The UK, Saudi Arabia and the UN Human Rights Council
Bribery over Humanity: The UK, Saudi Arabia and
the UN Human Rights CouncilBinoy
Wither human rights – especially when it comes to strategic partnerships. The UK-Saudi Arabia relationship has been one of a seedier sort, filled with military deals, mooted criticism and hedging. When given the John Snow treatment as to what Britain’s role behind securing Saudi Arabia its position on the UN Human Rights Council was, Prime Minister David Cameron fenced furiously before embellishing Riyadh’s value in its relations with the West.
The paper trail in such matters is always useful, and given that Britain remains one of the most secretive states in the western world, those things are not always easy to come by. Light, however, was already shed by cables released through WikiLeaks suggesting that a degree of haggling had taken place between the states over the subject of compromising human rights.
The Saudi cable trove, made available to WikiLeaks last June, has spurred various groups to comb through the foreign ministry collection with an eye to decoding the Kingdom’s sometimes inscrutable positions.
The relevant documentation in this case touches on talks between Saudi and British officials ahead of the November 2013 vote on membership of the 47 member body. Cables from January and February 2013, separately translated by UN Watch and The Australian, discloses proposed positions of support.
One cable posits how, “The [Saudi] delegation is honoured to send to the ministry the enclosed memorandum, which the delegation has received from the permanent mission of the United Kingdom asking it for the support and backing of their country to the membership of the human rights council (HRC) for the period 2014-2016, in the elections that will take place in 2013 in the city of New York.”
It goes on to say how, “The ministry might find it an opportunity to exchange support with the United Kingdom, where the Kingdom of Saudi Arabia would support the candidacy of the United Kingdom to the membership of the council for the period 2014-2015 in exchange for the support of the United Kingdom to the candidacy of the Kingdom of Saudi Arabia.”
The cables also reveal how money was expended for the campaign to gain the seat, noting a transfer of $100,000 for “expenditures resulting from the campaign to nominate the Kingdom for membership of the human rights council for the period 2014-2016.” While the itemisation of that item is not available, the Kingdom’s record on sugaring and softening its counterparts to improve its image is well known.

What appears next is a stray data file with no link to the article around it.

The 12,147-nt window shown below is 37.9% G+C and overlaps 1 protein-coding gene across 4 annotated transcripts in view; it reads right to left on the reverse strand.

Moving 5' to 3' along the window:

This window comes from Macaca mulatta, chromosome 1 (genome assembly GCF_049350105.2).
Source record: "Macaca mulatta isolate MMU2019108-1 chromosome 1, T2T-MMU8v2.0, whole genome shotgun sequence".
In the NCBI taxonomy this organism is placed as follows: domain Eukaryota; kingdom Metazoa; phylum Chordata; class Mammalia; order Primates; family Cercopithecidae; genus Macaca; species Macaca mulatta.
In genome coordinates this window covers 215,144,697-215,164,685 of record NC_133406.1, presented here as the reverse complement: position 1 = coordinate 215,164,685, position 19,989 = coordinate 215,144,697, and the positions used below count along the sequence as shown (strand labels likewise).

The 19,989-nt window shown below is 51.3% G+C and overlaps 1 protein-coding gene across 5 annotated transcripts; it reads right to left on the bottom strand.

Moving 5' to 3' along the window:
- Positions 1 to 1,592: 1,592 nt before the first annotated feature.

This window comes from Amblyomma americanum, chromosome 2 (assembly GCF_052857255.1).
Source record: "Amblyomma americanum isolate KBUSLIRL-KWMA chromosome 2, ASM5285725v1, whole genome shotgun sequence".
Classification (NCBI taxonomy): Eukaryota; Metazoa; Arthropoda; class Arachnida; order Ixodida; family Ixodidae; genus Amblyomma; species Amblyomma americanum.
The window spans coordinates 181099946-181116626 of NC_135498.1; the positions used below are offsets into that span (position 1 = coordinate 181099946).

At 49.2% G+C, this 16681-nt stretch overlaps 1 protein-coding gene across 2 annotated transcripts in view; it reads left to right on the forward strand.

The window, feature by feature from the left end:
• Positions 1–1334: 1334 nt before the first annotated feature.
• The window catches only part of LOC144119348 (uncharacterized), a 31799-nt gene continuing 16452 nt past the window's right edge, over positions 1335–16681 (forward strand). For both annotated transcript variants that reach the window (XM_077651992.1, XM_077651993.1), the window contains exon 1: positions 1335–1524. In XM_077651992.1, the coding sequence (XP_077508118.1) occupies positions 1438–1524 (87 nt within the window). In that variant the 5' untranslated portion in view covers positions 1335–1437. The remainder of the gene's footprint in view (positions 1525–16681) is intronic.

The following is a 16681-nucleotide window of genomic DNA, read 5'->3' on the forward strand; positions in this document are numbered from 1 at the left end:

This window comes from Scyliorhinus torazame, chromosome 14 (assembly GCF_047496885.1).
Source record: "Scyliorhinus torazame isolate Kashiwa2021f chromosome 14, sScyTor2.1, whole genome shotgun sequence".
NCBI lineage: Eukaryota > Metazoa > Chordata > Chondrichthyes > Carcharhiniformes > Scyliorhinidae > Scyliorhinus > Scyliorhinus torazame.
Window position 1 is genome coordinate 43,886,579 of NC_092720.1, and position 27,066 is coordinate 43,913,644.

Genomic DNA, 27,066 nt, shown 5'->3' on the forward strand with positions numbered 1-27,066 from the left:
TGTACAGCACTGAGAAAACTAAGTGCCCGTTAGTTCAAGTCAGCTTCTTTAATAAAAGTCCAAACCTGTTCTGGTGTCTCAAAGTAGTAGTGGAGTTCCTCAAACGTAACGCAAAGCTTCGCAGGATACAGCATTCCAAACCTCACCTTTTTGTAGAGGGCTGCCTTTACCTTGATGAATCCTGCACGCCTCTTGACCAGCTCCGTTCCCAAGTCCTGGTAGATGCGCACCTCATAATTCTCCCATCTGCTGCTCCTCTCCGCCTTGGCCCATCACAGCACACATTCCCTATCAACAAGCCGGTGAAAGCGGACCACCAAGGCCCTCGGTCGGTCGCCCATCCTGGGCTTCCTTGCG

A spokesman from the Foreign and Commonwealth Office attempted to nip any suspicions in the bud in rather unconvincing fashion. “Saudi Arabia took part in an uncontested election for a seat as one of the Asian Group members in the UN’s Human Rights Council.”
Besides, the UK’s position, so went the argument, was of no consequence, whatever might have been said behind closed doors. The UK might not publicise “how it votes” but as “this was not a contested election within the Asian Group… the UK’s vote was immaterial.”
The situation has also been further excited by the mass execution on Saturday of 47 individuals, including the outspoken Shia cleric Sheik Nimr al-Nimr. It was the largest show of death put on by the Kingdom since 1980.
Neither the Green Party leader, Natalie Bennett or Tim Farron of the Liberal Democrats, could let that one pass. “In light of the weekend’s events,” claimed Bennett, “the government should be launching an inquiry to establish who made the decision to so abuse the UN process and the principle of universal human rights.” The perennial problem here is that any government inquiry tends to be an exercise of exculpation rather than revelation.
The response from the British FCO to the spectacular bloodletting on Saturday was of the tepid, pedestrian variety, taken straight out of its precedent book of tepid, pedestrian responses. “The UK opposes the death penalty in all circumstances and in every country. The death penalty undermines human dignity and there is no evidence that it works as a deterrent.”
The statement goes on to suggest that the foreign secretary is doing his job, regularly raising “human rights issues with his counterparts in countries of concern, including Saudi Arabia. We seek to build strong and mature relationships so that we can be candid with each other about these areas on which we do not agree, including on human rights.”
So candid were these exchanges, they led to a compromise regarding Britain’s own stance on human rights abuses. If anything, it induced a cynical caricature, one of positioning and sponsorship for an image distinctly at odds with the reality. For Riyadh, this could not be seen as anything other than a coup in international diplomacy. The Kingdom had found its own useful, complicit fool.
Dr. Binoy Kampmark was a Commonwealth Scholar at Selwyn College, Cambridge. He lectures at RMIT University, Melbourne. Email: firstname.lastname@example.org